In lieu of an abstract, here is a brief excerpt of the content:

  • The Divine Error
  • Andrea Olinger (bio)
Dead Letters: Error in Composition, 1873-2004. By Tracy Santa. Creskill, NJ: Hampton Press, 2008.

Studies of error, whether in student or professional writing or in teachers' responses to student writing, tend to startle, delivering error from its associations with fussy teachers, yawning or shell-shocked students, and rivers of red ink. In "The Phenomenology of Error," for example, Joseph Williams (1981) reveals at the end that he has inserted around 100 errors, proving that we read the writing of our colleagues differently than we do student writing and that error is not a fixed feature of a text but something constructed by the reader. A decade later, Gary Sloan, in "Frequency of Errors in Essays by College Freshmen and by Professional Writers" (1990), identified the same number of errors in writing by college students as in essays by professional writers, with the exception of spelling errors. And Susan Wall and Glynda Hull, in "The Semantics of Error: What Do Teachers Know?" (1989), found that teachers marked and labeled errors in the same essay quite differently. Research on the errors writers make—and on how readers respond to them—begets these kinds of discoveries. These studies make us question our own standards for evaluating student writing and our own definitions of error, revealing just how slippery the concept is. [End Page 417]

As Tracy Santa quips, composition instruction in American colleges arguably began "in error" in the 1870s. Historians of the discipline James Berlin (1984, 1987) and Robert Connors (1997) have shown us how concern over the mechanical errors in the writing that post-Civil War college students were suddenly asked to produce spurred the institution of writing exams and first-year writing classes. Error in student writing has continued to trouble U.S. composition research, teaching, and program administration ever since, including in the 1970s, when Mina Shaughnessy directed a program for open admissions students at City College of New York and published the groundbreaking Errors and Expectations (1977), and during the 1980s, when error was a hot topic in composition research and "basic writing" began to come into its own. Yet until now, no one has chronicled the history of error in composition research and teaching. Santa's Dead Letters: Error in Composition, 1873-2004, part of the Hampton Press series Research and Teaching in Rhetoric and Composition, fills this gap, eloquently tracing the treatment of error from the field's origins in the nineteenth century to the first decade of the twenty-first century.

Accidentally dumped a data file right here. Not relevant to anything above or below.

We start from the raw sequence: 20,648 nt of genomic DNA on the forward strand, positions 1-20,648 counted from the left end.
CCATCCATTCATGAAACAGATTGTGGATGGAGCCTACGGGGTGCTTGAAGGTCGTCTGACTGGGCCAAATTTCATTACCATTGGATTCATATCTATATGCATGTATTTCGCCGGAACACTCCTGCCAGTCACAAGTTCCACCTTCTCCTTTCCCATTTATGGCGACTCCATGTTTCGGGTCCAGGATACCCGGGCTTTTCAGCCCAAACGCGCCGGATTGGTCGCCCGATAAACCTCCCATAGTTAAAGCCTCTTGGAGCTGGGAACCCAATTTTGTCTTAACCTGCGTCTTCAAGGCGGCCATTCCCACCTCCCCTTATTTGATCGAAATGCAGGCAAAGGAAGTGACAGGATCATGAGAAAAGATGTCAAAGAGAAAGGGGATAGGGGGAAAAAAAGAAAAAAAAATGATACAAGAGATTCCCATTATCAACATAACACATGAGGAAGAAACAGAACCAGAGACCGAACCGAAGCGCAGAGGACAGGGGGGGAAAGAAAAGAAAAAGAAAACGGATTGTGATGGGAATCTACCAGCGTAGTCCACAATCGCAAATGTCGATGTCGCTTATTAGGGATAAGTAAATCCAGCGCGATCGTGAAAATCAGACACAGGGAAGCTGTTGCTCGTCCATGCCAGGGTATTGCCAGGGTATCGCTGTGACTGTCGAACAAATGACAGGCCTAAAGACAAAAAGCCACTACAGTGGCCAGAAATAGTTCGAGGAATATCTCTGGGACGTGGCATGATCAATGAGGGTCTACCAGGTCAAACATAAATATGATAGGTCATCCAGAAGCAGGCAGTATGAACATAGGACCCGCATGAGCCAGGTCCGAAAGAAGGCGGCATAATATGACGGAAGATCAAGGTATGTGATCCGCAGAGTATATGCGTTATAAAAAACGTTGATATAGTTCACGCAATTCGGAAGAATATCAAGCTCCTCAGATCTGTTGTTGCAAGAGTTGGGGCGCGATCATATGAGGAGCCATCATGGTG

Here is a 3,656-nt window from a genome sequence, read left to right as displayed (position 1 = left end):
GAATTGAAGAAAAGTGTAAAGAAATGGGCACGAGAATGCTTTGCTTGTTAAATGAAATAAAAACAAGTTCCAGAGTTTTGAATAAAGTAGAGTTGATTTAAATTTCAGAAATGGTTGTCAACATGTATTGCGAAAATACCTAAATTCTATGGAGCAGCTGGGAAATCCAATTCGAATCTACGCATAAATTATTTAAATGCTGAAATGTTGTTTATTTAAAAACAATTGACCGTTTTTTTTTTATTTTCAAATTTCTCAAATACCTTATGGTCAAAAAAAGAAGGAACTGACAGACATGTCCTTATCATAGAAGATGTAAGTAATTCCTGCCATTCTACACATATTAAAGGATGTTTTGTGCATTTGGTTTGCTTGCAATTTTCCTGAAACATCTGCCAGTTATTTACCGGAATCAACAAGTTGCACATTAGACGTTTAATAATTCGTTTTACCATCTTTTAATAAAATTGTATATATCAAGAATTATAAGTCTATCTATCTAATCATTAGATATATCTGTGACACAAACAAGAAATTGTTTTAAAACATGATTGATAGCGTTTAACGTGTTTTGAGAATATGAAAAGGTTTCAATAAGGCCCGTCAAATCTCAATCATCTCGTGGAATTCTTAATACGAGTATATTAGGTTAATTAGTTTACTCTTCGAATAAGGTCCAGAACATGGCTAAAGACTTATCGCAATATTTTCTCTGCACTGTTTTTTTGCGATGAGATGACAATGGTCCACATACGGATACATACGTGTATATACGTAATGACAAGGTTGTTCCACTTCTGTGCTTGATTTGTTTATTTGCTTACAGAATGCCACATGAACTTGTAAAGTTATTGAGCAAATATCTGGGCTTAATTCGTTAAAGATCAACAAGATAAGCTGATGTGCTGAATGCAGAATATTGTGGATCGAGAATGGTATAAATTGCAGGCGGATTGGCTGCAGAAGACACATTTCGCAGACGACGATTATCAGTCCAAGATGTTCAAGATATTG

Santa argues that "with an understanding of how we have theorized error, we can better understand how we have constructed student writing and student writers" (vii). Dead Letters thus seeks to develop in the reader a "historical consciousness" of the role of error throughout two centuries of composition research and teaching (xi). Given the impact of correctness on students' standardized test scores and writing placement decisions, the contested role of basic writing programs in higher education, and the perception among the general public—including employers and many university teachers—that there is a literacy crisis, Santa's "historical consciousness" is timely and important.

Each chapter narrates the treatment and role of error in a different era: 1873-1963, when the student writer was seen as the source of error (chapter 2); 1963-78, when Errors and Expectations revealed the logic behind students' errors but still treated the writer as the source of error (chapter 3); 1978-89, when the reader was seen as the creator of error (chapter 4); 1989-99, when researchers focused on the social and institutional contexts that produce error (chapter 5); and 2000-2004, which has seen renewed interest in a reader's response to error (chapter 6).

Chapter 1, "Revising Error," presents an overview of the shifting roles of error across historical periods. Santa also begins to sketch the "reader-response" theory of error. He provides a passage from Esquire whose words are misspelled but that is still decodable, beginning, "Aoccdrnig to a rscheearch [End Page 418] at an Elingsh uinervtisy. it deosn't mttaer in waht order the ltteers in a wrod are, the olny iprmoetnt tihng is taht the frist...


Additional Information

Print ISSN
pp. 417-424
Launched on MUSE
Open Access
Back To Top

This website uses cookies to ensure you get the best experience on our website. Without cookies your experience may not be seamless.